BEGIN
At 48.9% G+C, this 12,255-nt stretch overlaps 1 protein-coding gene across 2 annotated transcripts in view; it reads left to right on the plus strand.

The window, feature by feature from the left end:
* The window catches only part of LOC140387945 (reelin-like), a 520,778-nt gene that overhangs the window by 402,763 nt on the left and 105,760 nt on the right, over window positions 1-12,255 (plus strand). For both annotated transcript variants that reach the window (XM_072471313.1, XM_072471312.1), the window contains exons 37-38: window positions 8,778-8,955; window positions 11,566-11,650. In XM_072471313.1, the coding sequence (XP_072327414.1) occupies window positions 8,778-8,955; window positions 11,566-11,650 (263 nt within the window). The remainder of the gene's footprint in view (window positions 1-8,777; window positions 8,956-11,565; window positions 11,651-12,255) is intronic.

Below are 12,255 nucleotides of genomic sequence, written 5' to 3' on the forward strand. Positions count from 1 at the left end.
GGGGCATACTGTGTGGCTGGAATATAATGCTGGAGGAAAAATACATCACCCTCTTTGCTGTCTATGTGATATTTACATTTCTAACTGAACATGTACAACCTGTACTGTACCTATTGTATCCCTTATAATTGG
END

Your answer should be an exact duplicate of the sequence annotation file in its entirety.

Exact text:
At 48.9% G+C, this 12,255-nt stretch overlaps 1 protein-coding gene across 2 annotated transcripts in view; it reads left to right on the plus strand.

The window, feature by feature from the left end:
* The window catches only part of LOC140387945 (reelin-like), a 520,778-nt gene that overhangs the window by 402,763 nt on the left and 105,760 nt on the right, over window positions 1-12,255 (plus strand). For both annotated transcript variants that reach the window (XM_072471313.1, XM_072471312.1), the window contains exons 37-38: window positions 8,778-8,955; window positions 11,566-11,650. In XM_072471313.1, the coding sequence (XP_072327414.1) occupies window positions 8,778-8,955; window positions 11,566-11,650 (263 nt within the window). The remainder of the gene's footprint in view (window positions 1-8,777; window positions 8,956-11,565; window positions 11,651-12,255) is intronic.

Below are 12,255 nucleotides of genomic sequence, written 5' to 3' on the forward strand. Positions count from 1 at the left end.
GGGGCATACTGTGTGGCTGGAATATAATGCTGGAGGAAAAATACATCACCCTCTTTGCTGTCTATGTGATATTTACATTTCTAACTGAACATGTACAACCTGTACTGTACCTATTGTATCCCTTATAATTGG